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Identifying and Preventing Ransomware

ransomware literal

By: , CEO and co-founder of Nerds On Call, an on-site computer and laptop repair service company.

Even the most savvy of internet users might have trouble defining what exactly ransomware is. Ransomware is very similar to malware in the sense that it gets onto your computer like a virus. Once there is ransomware on your system, the parasitic code encrypts your files, making them inaccessible to you. In order to regain control of your data, you must purchase the decryption key from the criminal who infected your system in the first place. These criminals usually force victims to pay with bitcoins, an untraceable online currency. If you are curious, the cost of getting your data back after a ransomware attack averages around $500, but there have been cases in which victims pay much, much more.

Earlier in February, the Hollywood Presbyterian Medical Center was extorted for $17,000 after their data was locked during a ransomware attack. During the time the system was encrypted, hospital workers were locked out of certain computers that were necessary for day to day tasks, and electronic communications systems were disabled, forcing the medical center’s communication flow to suffer greatly. Even in such a large scale ransomware attack, the FBI stated that if you need your data back from the criminals, the only way to get it is by paying the ransom.

Ransomware is becoming more and more common, and attacks are on the rise. McAfee Lab researchers saw more than 4 million incidents of ransomware in the 2nd quarter of 2015 alone. With the recent boom in virtual payment methods, criminals are able to extort payments through new mediums while still remaining anonymous. For online criminals, the ransomware business is quite lucrative.

The most common means of your computer being infected with ransomware is through malicious email attachments; although drive-by downloads from compromised websites is also a leading cause. The vast majority of websites that are infected are sites with adult content. With the ability to spoof links, criminals can make a link seem like it leads to a legitimate site, but it could lead you somewhere that is infected. Adobe Flash Player is the lead tool for spreading infections because the program is used to auto-play videos and graphics on popular websites. Criminals exploit vulnerabilities in Flash Player and make it so that once the site is visited, the script runs automatically and the infectious content begins to be written.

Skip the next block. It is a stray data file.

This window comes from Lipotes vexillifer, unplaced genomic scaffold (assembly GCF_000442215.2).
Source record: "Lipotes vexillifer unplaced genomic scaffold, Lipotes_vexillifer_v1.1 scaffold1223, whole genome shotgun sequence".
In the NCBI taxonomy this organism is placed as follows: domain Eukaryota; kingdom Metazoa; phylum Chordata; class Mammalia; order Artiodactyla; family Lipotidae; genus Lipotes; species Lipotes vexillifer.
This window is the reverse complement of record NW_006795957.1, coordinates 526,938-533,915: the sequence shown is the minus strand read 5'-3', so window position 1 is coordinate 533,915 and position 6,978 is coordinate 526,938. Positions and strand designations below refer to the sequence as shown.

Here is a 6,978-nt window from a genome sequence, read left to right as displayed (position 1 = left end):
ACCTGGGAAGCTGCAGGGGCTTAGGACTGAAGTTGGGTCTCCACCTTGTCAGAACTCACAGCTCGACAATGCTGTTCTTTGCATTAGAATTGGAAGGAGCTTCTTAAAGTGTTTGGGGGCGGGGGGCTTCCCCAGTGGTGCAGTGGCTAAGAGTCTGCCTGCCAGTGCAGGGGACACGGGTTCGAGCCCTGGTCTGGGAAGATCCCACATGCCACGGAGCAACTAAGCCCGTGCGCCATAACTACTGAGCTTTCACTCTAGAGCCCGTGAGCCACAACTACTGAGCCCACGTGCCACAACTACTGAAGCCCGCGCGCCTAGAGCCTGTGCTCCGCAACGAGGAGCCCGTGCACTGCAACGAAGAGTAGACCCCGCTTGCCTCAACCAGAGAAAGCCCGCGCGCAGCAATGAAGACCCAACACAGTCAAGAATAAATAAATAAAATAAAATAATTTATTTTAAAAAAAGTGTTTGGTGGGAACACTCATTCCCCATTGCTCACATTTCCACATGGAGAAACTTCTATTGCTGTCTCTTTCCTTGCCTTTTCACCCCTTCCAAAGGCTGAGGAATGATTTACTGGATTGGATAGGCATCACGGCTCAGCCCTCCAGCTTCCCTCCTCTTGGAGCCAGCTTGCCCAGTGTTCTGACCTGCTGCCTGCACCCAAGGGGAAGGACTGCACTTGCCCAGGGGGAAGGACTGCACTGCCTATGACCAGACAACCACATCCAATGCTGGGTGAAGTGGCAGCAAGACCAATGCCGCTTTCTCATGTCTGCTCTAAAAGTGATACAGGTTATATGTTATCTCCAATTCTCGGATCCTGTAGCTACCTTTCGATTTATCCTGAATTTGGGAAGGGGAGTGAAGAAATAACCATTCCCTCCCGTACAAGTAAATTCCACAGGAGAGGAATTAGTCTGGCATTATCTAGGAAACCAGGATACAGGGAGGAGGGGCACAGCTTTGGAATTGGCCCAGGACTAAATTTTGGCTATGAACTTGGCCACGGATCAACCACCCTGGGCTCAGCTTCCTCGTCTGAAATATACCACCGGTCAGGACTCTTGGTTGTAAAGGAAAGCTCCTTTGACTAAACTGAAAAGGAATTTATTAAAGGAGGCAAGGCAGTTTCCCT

Criminals demand payment to decrypt your data

To avoid falling victim to any ransomware demands, be sure to maintain an up-to-date, reliable data backup. Ideally, you should have a backup on your hard drive, as well as an off-site back up ready to go in cloud storage. If you make sure to set automatic backups, and that the software you use includes a versioning option so that you can maintain historical data points, you only need to wipe your hard drive and restore a backup from before your device was infected. A few simple steps can really make all the difference in avoiding or recovering from a ransomware attack.

If you are hoping to reduce the likelihood that you will get infected with ransomware, there are a handful of precautionary measures you can take. Obviously, avoid opening suspicious attachments or clicking links from an unsolicited email or social media posting. Be sure you keep your Malware detection software up-to-date as well as your operating system, web browsers, and Adobe Flash Player to avoid any vulnerabilities. It also helps to disable the auto-play feature of Flash in your web browser so that you will be prompted before Flash Player runs on any page. For a good lesson on how to disable auto-play, check out How to Geek’s tutorial.

About The Author: Andrea Andrea Eldridge is CEO and co-founder of Nerds On Call, an on-site computer and laptop repair service company for consumers and businesses. Andrea is the writer of two weekly columns: Computer Nerds On Call, a nationally syndicated column for Scripps-Howard News Service, and Nerd Chick Adventures in The Record Searchlight. She regularly appears on ABC, CBS, FOX, NBC, The CW, and CNN on shows such as Good Day Sacramento, Good Morning Arizona, and Good Day Portland, offering viewers easy tips on technology, Internet lifestyle, and gadgets. Andrea recently has begun working with Demand Media to produce content for eHow.com and has written a book for them: Smartphone 101: Integrating Your iPhone Into a Windows World. Andrea is available for Q & A’s, expert tech quotes and will appear on your show. Call today! See Andrea in action at callnerds.com/andrea/.

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